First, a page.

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, 978-1-68576-298-8 PAPERBACK FIRST EDITION , ,

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Historically, growth and development have been mainly supposed in terms of economic performance. We were preoccupied with material production in terms of GDP and per capita income. However, perspectives on development and its rationale and measures have changed during previous decades. In the 1990s, United Nations Development Programme (UNDP)’s Human Development index brought visible attention towards the non-income dimensions of human wellbeing in the concept of development. Development is now much more than the rising and fall of national income; it is about the quality of life, level of human wellbeing, and access to basic social services. GDP and per capita income are just means but not an end. GDP growth or per capita income growth can be a valuable means when it creates jobs or raises wages or plumps government budget so that it can be redistributed. However, the ultimate goal of the economy should be to improve the quality of life of the average person and especially the worst-off section of society. So, development is not just about the expansion of the production of goods and services and the resultant growth of per capita income. Any development should put people at the center of its concern. It should be an inclusive process for enlarging people’s choices, opportunities, and capabilities. Previous experience of India shows that economic prosperity measured in terms of GDP as well as per capita income does not always ensure enrichment in quality of life reflected in broader dimensions of well-being like in indicators on equality, equity, longevity, literacy, environmental sustainability, social inclusion, woman empowerment, etc.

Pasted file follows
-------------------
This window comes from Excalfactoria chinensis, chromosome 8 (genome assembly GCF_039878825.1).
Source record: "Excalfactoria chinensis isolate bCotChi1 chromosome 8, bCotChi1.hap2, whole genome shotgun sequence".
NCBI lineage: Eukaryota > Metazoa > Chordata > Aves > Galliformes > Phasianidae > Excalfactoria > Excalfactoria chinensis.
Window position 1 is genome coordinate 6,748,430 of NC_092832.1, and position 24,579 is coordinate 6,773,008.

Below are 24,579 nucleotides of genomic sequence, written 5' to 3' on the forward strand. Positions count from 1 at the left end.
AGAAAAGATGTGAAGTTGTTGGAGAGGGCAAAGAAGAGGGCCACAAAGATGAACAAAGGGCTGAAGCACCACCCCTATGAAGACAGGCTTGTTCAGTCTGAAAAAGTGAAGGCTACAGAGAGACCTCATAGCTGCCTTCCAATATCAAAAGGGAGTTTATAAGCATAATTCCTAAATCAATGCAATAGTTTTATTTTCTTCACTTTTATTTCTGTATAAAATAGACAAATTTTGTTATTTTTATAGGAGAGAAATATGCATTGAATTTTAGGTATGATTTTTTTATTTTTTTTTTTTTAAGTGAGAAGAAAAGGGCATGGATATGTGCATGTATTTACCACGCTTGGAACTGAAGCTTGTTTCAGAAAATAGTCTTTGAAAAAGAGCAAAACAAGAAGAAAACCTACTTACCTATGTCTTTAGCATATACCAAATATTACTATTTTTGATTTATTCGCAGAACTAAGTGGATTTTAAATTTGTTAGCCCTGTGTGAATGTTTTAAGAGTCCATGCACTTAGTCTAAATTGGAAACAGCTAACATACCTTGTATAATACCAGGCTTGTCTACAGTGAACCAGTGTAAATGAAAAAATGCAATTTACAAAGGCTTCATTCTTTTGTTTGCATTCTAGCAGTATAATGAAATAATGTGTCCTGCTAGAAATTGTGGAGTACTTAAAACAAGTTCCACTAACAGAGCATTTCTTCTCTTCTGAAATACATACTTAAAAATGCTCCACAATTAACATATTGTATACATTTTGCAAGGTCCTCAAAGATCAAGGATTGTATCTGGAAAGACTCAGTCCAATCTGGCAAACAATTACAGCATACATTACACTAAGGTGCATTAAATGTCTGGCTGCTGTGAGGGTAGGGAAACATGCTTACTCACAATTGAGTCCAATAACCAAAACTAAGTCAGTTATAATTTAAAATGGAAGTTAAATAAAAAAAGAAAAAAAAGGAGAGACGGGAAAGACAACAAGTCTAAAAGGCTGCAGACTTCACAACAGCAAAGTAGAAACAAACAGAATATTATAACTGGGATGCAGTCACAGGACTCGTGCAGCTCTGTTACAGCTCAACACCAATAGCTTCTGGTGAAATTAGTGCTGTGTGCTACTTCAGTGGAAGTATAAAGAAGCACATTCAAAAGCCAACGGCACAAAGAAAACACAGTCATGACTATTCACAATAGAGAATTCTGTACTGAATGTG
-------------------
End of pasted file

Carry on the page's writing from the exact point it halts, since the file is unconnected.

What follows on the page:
This book is a collaborative effort to critically examine various dimensions of growth and development both from a global and local perspective based on the contributions of intellectuals from diverse fields. At this juncture of time, often people in power talk blithely about growth and development which is skewed, and the media, as well as social media, carry the risk of misleading the public by blurring the distinction between rumors and truths. Hence, policymaking turns into a journey without maps. In that context, this book will be momentously pertinent in research as well as policy-making level.


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